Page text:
early 17th century: from French, or from Latin inflammare (see inflame)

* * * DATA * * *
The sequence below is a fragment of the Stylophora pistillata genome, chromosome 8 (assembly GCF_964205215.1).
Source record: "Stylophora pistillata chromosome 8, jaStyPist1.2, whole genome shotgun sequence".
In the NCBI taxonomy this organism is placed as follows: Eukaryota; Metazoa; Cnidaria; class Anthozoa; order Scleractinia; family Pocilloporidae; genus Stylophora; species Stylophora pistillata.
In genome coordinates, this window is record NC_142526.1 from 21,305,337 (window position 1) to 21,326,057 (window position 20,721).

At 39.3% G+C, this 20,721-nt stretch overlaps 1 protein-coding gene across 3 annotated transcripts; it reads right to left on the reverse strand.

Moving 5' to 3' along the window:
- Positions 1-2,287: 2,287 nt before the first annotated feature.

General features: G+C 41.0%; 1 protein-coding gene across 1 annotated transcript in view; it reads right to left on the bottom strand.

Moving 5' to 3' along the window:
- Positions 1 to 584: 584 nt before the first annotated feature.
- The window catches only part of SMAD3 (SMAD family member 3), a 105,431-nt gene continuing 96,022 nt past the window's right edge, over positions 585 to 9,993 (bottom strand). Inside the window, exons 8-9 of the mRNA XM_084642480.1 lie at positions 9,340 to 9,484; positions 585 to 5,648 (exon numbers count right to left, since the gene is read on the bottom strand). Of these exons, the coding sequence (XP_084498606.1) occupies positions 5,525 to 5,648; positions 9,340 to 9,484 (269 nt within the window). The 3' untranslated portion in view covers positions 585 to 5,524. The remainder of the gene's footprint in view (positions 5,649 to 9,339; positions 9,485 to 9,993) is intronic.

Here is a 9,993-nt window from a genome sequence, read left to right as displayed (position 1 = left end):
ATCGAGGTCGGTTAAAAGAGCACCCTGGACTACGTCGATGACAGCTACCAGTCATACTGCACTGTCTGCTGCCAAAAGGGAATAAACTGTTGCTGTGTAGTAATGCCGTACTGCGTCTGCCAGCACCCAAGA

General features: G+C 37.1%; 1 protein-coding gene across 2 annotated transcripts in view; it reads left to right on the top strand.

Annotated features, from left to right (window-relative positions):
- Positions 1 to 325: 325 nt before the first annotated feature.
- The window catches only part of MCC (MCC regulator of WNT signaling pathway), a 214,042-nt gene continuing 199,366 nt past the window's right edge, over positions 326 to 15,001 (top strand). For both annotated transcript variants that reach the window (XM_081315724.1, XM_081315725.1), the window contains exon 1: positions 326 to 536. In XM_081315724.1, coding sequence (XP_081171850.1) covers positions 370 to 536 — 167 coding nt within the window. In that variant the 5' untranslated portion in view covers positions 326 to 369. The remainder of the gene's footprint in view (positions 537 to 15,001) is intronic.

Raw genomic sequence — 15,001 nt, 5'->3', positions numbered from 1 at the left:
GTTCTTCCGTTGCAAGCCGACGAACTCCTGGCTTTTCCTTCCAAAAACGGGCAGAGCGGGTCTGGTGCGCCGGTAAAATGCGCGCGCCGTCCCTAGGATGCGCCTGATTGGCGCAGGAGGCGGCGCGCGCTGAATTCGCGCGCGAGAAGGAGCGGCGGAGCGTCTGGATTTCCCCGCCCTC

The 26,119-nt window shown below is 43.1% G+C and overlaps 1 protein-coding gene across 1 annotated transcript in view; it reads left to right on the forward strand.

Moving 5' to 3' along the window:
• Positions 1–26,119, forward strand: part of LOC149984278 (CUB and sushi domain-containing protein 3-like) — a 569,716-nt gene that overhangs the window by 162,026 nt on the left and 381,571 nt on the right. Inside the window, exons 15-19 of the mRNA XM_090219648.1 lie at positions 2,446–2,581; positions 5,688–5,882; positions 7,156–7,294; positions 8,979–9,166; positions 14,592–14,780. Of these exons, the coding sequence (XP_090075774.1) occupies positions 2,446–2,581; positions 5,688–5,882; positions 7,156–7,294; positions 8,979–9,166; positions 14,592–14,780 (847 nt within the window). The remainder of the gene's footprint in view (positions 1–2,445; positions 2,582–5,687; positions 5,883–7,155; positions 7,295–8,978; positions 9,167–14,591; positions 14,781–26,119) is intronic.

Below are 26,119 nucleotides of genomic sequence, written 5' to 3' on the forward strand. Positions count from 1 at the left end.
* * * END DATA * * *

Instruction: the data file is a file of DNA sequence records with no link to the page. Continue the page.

The words inflammable and flammable both have the same meaning, ‘easily set on fire’. This might seem surprising, given that the prefix in- normally has a negative meaning (as in indirect and insufficient), and so it might be expected that inflammable would mean the opposite of flammable, i.e. ‘not easily set on fire’. In fact, inflammable is formed using a different Latin prefix in-, which has the meaning ‘into’ and here has the effect of intensifying the meaning of the word in English. Flammable is a far commoner word than inflammable and carries less risk of confusion.